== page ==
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Shannon Leslie Stewart, owner of Covet Community Closet in Stratford, Ont., talks with a customer on Jan. 5, 2018.

GEOFF ROBINS/The Globe and Mail

When the Ontario government passed legislation last year to increase the minimum wage by 21 per cent, businesses warned they would be forced to eliminate jobs and reduce hours and benefits for employees. Now, those cuts are happening.

The decisions are all due to the increase that kicked in on Jan. 1, which raised the minimum wage to $14 from $11.60, and to prepare for the hike to $15 coming on Jan. 1, 2019.

Shannon Leslie Stewart won't be hiring a student this summer to work in her consignment store, Covet Community Closet in Stratford, Ont. Ms. Stewart is also putting off plans to offer employee benefits and has changed her salary structure to include commission, instead of paying above minimum wage as she has in the past.

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"Not hiring a student was a hard decision for me to make," says Ms. Stewart. "I love having young students and giving them their first job experience … It might be a good social investment, but I have to think with a business mind."

Ms. Stewart is among thousands of business owners in Ontario making changes to adjust to the higher minimum wage. She says she isn't opposed to paying employees more, but the rapid increase has left her struggling to cover the costs.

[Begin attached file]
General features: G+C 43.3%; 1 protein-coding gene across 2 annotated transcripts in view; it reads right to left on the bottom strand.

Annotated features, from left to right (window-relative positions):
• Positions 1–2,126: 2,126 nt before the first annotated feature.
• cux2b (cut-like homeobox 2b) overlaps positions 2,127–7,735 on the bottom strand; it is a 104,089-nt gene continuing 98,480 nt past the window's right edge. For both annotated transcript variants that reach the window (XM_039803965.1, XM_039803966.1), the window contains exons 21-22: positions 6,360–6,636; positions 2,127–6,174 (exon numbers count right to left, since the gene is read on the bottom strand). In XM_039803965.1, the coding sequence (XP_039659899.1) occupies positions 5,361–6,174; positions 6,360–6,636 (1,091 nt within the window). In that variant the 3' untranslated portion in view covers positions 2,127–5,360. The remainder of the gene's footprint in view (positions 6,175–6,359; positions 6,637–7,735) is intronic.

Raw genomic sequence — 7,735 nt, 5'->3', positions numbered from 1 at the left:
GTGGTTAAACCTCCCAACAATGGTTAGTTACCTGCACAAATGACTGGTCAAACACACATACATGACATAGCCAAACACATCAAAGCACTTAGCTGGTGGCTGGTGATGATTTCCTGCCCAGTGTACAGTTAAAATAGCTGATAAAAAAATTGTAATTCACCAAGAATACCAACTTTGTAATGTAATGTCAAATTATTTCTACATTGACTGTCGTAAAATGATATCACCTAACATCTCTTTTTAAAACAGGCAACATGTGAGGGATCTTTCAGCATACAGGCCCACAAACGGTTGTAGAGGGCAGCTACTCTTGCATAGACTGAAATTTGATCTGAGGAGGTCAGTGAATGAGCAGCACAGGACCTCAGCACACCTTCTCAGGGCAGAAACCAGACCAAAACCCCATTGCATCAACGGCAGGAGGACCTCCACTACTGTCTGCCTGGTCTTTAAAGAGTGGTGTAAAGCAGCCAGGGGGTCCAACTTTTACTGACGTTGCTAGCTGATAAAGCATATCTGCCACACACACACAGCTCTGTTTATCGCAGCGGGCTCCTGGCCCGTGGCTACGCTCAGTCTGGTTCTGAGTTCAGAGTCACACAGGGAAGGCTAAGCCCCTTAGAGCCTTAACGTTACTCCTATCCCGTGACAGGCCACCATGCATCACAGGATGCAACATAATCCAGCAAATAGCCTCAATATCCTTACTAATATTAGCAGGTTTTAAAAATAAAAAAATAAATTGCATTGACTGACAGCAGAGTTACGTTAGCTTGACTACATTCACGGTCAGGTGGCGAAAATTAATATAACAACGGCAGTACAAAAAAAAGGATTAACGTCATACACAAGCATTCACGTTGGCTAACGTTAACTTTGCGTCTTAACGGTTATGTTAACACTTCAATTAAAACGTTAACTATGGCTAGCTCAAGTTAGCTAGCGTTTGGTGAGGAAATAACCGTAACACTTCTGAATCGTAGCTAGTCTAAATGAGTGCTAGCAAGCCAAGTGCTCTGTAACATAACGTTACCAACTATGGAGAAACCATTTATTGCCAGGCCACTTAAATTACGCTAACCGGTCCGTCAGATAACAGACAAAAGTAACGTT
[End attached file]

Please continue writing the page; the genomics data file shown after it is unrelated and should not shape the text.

Worker advocates argue the increase was necessary to keep up with slow wage growth for low-paid workers and believe the extra income will be spent, helping boost the economy. Some have raised concerns about businesses such as Tim Hortons franchises that have reduced employee benefits and cut back paid breaks to help offset the wage spike.

Ms. Stewart says she will continue to offer a 30-minute paid lunch to employees and will start paying them a 5-per-cent commission on sales, instead of a salary that's above minimum wage. Before Jan. 1, her employees made $13.10 – $1.50 above minimum wage – and received no commission.

"I can't afford to pay more than $14 [an hour]" in fixed wages, Ms. Stewart says. "I really work hard to retain staff. Part of that process is to give them a bit better than everyone else gives them."

Jackie Fraser, co-owner of Fraberts Fresh Food in Fergus, Ont., has reduced her store's operating hours by six hours a week to save payroll costs. Ms. Fraser also won't be spending a day in the office to do marketing and paperwork and will be working in the store instead.

"It's little things like that we're doing to save on payroll costs," she says. Her staff already earned above minimum wage and will be receiving a 10- to 15-per-cent pay increase, but not the full 21 per cent that those making minimum wage will receive.

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"I'd like to bump them all up 21 per cent, but the math doesn't work," she says. Employees will still get discounts on groceries they buy from the store, and turkeys at cost at Thanksgiving and Christmas. "We're not going to pull back on that. It would be cheap to do that," she says.